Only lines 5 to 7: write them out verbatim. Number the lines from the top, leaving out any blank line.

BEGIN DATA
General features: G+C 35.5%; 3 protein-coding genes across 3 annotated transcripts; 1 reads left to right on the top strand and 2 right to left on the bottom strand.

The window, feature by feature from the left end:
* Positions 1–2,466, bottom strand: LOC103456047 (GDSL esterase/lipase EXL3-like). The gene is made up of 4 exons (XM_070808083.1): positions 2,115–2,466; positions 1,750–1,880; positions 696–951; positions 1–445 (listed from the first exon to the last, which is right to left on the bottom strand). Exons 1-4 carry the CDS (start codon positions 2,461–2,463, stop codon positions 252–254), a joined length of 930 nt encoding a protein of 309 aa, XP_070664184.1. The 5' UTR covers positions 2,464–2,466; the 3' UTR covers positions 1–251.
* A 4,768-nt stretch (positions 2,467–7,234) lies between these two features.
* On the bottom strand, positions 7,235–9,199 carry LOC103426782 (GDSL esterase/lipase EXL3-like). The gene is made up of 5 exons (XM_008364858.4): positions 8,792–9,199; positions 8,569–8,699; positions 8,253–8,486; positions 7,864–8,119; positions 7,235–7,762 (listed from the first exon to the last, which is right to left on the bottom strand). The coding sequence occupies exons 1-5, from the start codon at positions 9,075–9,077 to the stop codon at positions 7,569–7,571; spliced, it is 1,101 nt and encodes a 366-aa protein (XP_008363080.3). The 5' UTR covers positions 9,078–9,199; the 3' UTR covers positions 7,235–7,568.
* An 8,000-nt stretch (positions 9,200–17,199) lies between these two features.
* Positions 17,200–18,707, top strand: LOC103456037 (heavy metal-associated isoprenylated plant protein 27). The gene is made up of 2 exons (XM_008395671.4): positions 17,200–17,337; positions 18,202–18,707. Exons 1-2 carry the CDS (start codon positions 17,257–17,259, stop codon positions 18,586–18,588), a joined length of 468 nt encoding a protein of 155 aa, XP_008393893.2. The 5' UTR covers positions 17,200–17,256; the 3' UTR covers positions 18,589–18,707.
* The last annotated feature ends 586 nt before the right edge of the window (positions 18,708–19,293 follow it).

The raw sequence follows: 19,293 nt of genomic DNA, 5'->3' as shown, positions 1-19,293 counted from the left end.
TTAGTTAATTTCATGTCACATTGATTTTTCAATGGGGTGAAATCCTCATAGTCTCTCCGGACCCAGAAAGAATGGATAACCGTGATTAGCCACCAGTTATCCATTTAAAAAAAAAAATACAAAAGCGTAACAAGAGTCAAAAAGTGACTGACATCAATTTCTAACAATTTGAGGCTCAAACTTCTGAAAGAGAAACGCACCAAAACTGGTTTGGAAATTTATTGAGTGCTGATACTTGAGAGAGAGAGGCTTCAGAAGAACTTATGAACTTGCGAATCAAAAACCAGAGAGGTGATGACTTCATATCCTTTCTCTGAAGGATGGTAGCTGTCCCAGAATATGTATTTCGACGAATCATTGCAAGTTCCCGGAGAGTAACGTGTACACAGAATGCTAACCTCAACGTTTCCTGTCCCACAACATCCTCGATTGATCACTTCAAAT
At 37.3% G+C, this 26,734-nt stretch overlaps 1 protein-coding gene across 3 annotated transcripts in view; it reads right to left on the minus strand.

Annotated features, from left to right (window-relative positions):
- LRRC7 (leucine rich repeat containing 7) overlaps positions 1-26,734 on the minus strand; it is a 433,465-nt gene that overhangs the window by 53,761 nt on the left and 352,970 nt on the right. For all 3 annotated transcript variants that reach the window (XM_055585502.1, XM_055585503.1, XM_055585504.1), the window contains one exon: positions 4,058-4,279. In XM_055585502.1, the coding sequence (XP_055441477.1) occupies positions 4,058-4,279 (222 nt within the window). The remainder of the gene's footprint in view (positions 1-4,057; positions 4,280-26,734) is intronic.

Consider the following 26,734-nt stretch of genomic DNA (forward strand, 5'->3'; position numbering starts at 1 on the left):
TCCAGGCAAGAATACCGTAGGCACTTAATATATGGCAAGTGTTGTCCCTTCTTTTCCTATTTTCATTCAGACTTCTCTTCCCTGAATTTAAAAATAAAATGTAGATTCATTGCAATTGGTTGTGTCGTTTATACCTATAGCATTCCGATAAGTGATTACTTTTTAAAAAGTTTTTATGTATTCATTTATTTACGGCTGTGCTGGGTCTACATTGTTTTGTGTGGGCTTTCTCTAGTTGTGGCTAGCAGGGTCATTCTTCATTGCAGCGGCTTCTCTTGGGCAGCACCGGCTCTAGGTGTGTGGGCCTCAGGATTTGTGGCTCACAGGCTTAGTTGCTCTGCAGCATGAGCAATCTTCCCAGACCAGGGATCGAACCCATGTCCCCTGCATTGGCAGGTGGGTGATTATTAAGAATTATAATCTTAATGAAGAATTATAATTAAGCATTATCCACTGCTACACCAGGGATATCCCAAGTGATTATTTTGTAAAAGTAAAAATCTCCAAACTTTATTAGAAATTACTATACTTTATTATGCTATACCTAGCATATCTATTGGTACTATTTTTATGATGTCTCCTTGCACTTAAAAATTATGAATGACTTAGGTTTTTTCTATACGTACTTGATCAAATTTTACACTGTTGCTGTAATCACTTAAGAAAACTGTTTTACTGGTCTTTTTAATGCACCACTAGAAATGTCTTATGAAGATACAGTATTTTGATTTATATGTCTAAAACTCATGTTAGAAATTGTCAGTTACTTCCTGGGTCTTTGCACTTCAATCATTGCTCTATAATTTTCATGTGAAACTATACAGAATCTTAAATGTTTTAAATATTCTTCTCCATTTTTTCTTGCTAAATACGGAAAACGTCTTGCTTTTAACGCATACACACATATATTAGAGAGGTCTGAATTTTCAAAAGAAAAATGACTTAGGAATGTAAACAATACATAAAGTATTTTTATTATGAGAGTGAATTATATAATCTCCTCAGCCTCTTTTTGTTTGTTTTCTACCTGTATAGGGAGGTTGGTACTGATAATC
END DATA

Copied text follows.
* On the bottom strand, positions 7,235–9,199 carry LOC103426782 (GDSL esterase/lipase EXL3-like). The gene is made up of 5 exons (XM_008364858.4): positions 8,792–9,199; positions 8,569–8,699; positions 8,253–8,486; positions 7,864–8,119; positions 7,235–7,762 (listed from the first exon to the last, which is right to left on the bottom strand). The coding sequence occupies exons 1-5, from the start codon at positions 9,075–9,077 to the stop codon at positions 7,569–7,571; spliced, it is 1,101 nt and encodes a 366-aa protein (XP_008363080.3). The 5' UTR covers positions 9,078–9,199; the 3' UTR covers positions 7,235–7,568.
* An 8,000-nt stretch (positions 9,200–17,199) lies between these two features.
* Positions 17,200–18,707, top strand: LOC103456037 (heavy metal-associated isoprenylated plant protein 27). The gene is made up of 2 exons (XM_008395671.4): positions 17,200–17,337; positions 18,202–18,707. Exons 1-2 carry the CDS (start codon positions 17,257–17,259, stop codon positions 18,586–18,588), a joined length of 468 nt encoding a protein of 155 aa, XP_008393893.2. The 5' UTR covers positions 17,200–17,256; the 3' UTR covers positions 18,589–18,707.